Campus Due Process Litigation Tracker

Doe v. University of St. Thomas, 368 F. Supp. 3d 1309 (D. Minn. 2019)

School type: Private
State: Minnesota
Federal Circuit: Eighth
Decision primarily favorable to: University
Stage of litigation: Motion for summary judgment
Keywords: Training materials

The court granted the university’s motion for summary judgment on Plaintiff’s negligence claim (all other claims had been dismissed by the university’s earlier motion to dismiss).

The Supreme Court of Minnesota has ruled that private universities have a common-law duty to their students “parallel [to] those imposed by the due process clause on public universities.” Although these rulings did not arise in the negligence context, the court here found them sufficiently analogous to decide, on an issue of first impression, that universities owe a reasonable duty of care to their students in the handling of sexual assault investigations. Therefore, a negligence claim may be appropriate in instances when a university has breached that duty of care:

The issue, therefore, is not whether universities have the ability to discipline their students in ways that give rise to severe consequences. Instead, given the harm that can come from that discipline, and given the unique relationship between student and university, the question is whether a private university must use reasonable care before making disciplinary decisions. The Court today holds that they must.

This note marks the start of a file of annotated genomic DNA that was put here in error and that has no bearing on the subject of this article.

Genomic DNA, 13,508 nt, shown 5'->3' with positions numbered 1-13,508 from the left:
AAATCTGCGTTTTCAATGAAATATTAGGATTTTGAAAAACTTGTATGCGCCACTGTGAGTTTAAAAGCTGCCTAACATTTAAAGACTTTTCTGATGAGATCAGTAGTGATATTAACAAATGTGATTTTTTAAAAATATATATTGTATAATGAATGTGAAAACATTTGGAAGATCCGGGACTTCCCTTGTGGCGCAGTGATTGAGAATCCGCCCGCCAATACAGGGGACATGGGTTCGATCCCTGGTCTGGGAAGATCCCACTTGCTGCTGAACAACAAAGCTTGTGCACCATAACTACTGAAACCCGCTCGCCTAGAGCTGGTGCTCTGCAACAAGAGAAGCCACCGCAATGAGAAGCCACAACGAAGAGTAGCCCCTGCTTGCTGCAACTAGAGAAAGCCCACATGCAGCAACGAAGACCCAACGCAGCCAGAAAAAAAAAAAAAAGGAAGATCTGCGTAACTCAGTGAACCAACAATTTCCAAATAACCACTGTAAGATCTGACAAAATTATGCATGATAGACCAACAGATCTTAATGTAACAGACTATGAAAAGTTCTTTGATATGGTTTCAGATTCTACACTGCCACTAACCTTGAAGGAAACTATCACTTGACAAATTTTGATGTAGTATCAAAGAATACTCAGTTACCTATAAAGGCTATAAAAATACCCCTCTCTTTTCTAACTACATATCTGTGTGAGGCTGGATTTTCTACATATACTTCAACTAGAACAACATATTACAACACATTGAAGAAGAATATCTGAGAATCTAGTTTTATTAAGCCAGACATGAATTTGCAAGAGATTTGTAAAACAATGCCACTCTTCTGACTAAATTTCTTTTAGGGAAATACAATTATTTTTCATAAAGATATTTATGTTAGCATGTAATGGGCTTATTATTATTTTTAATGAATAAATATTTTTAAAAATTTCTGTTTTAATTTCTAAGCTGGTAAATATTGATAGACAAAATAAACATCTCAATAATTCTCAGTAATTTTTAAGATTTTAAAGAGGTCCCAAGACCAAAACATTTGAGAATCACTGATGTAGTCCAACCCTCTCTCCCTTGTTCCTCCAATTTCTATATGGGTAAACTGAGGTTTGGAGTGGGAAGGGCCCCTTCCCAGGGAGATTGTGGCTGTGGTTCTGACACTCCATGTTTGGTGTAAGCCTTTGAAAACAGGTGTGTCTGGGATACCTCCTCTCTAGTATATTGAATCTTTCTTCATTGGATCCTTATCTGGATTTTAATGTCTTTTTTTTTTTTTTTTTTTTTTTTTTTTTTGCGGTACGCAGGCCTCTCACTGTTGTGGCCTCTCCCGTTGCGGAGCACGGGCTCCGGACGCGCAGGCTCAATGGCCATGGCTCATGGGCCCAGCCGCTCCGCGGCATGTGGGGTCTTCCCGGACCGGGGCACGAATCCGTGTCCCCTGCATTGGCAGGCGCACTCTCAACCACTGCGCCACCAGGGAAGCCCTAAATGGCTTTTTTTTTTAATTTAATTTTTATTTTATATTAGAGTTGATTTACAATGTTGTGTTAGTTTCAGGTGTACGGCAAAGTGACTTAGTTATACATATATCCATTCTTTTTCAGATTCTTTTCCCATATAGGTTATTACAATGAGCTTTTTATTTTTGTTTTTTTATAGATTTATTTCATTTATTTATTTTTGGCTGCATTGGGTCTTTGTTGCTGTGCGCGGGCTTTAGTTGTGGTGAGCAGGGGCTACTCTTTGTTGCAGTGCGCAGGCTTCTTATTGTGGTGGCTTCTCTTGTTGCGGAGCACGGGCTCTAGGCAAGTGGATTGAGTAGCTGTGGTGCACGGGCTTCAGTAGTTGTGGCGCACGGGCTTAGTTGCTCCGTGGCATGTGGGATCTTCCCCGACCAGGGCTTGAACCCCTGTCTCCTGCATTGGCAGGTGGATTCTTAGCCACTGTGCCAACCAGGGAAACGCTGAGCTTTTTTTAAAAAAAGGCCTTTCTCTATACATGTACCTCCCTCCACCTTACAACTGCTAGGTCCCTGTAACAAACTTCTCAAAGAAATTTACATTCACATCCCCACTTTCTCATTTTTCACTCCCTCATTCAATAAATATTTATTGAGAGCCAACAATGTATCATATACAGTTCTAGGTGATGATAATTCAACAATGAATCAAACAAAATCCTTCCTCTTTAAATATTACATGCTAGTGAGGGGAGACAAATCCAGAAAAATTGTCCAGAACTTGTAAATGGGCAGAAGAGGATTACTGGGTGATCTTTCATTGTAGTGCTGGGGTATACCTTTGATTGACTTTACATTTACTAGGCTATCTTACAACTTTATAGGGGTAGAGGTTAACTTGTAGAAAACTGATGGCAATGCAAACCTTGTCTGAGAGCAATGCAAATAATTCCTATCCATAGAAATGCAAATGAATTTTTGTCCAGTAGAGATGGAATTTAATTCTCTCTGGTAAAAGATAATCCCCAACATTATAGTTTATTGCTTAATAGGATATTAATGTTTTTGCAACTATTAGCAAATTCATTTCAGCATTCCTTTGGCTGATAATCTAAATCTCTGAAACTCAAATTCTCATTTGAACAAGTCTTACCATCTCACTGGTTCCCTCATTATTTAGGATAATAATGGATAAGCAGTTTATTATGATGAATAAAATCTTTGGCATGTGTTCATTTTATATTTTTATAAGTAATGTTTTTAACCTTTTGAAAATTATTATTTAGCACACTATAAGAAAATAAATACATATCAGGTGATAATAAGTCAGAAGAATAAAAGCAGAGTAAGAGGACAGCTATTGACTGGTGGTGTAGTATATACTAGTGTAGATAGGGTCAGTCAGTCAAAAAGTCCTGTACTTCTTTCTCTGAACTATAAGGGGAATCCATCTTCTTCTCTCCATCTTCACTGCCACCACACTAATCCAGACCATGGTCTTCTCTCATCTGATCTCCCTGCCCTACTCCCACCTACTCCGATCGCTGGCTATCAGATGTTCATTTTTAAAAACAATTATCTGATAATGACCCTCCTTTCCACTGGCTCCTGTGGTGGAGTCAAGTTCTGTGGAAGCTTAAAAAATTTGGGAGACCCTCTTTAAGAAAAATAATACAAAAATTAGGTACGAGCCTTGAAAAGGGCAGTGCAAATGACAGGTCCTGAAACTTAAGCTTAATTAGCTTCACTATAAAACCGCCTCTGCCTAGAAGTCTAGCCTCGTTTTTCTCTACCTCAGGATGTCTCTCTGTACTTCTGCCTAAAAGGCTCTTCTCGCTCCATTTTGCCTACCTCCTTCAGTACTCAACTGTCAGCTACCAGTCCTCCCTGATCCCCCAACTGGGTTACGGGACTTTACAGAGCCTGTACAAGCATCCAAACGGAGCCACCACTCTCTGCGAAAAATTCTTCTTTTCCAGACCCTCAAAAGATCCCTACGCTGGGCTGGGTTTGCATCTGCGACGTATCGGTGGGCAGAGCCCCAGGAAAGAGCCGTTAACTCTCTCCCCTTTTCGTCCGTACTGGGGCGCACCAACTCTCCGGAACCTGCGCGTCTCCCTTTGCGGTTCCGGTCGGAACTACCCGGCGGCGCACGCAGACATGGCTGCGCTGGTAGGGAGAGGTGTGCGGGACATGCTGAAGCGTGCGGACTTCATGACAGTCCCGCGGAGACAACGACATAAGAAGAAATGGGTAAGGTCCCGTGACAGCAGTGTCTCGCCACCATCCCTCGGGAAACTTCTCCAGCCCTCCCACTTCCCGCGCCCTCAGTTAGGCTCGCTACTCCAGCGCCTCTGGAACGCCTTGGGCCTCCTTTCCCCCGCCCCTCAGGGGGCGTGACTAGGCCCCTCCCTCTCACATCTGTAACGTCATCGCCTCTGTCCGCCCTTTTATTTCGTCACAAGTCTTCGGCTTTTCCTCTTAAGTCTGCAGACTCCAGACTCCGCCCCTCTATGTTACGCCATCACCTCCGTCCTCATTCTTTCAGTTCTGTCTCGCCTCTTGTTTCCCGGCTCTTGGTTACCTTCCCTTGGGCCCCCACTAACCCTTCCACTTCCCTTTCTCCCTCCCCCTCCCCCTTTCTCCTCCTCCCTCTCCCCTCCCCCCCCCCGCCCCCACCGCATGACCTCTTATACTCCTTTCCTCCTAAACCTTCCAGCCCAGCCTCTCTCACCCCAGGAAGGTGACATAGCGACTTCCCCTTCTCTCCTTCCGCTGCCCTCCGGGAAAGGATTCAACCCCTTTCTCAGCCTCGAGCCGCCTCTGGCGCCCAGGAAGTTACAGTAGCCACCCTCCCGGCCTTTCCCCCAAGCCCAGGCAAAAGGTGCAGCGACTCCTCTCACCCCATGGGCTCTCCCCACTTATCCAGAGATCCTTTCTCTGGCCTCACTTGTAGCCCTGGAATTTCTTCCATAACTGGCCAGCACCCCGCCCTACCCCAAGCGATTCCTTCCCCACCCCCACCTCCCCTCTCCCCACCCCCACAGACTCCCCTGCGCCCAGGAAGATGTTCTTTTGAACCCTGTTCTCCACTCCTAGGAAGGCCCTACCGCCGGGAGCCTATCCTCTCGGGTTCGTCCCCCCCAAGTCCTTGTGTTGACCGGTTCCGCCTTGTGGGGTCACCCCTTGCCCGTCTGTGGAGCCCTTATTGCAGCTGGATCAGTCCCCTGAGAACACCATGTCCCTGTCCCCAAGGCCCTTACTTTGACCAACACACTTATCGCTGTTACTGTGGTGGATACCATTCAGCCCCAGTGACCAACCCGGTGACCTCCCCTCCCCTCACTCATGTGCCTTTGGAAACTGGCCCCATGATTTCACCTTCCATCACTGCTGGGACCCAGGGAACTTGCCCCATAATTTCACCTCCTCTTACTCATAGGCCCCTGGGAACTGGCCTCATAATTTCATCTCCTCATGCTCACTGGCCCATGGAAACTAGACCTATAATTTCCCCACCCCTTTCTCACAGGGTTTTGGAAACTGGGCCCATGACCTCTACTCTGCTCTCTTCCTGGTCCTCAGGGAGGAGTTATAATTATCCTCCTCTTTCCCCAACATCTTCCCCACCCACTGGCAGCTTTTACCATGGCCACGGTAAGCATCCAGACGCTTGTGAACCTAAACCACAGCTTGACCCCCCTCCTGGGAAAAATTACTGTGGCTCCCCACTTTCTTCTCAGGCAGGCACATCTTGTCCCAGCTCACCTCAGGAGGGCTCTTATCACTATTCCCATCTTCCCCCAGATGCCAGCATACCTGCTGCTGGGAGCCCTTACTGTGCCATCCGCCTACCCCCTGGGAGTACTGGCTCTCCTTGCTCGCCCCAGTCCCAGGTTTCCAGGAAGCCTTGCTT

What constitutes reasonable care, the court held, must be flexible and, like due process, vary with the individual circumstances of the case. The court was unpersuaded by Plaintiff’s argument that the university used biased training materials which breached the duty of care. While bias could breach the duty of care, Plaintiff’s “bare platitudes” about the content of the training materials is insufficient to overcome the “presumption of fairness” that must be afforded to the university administrators. The court was also unpersuaded by Plaintiff’s claims of procedural irregularity. While the court did frown on contact between the factfinder and the appeals officer that occurred prior to Plaintiff’s appeal, the court ultimately found their contact “harmless” because it was 5 separate members of an appeals panel who recommended to the appeals officer that Plaintiff’s appeal be denied.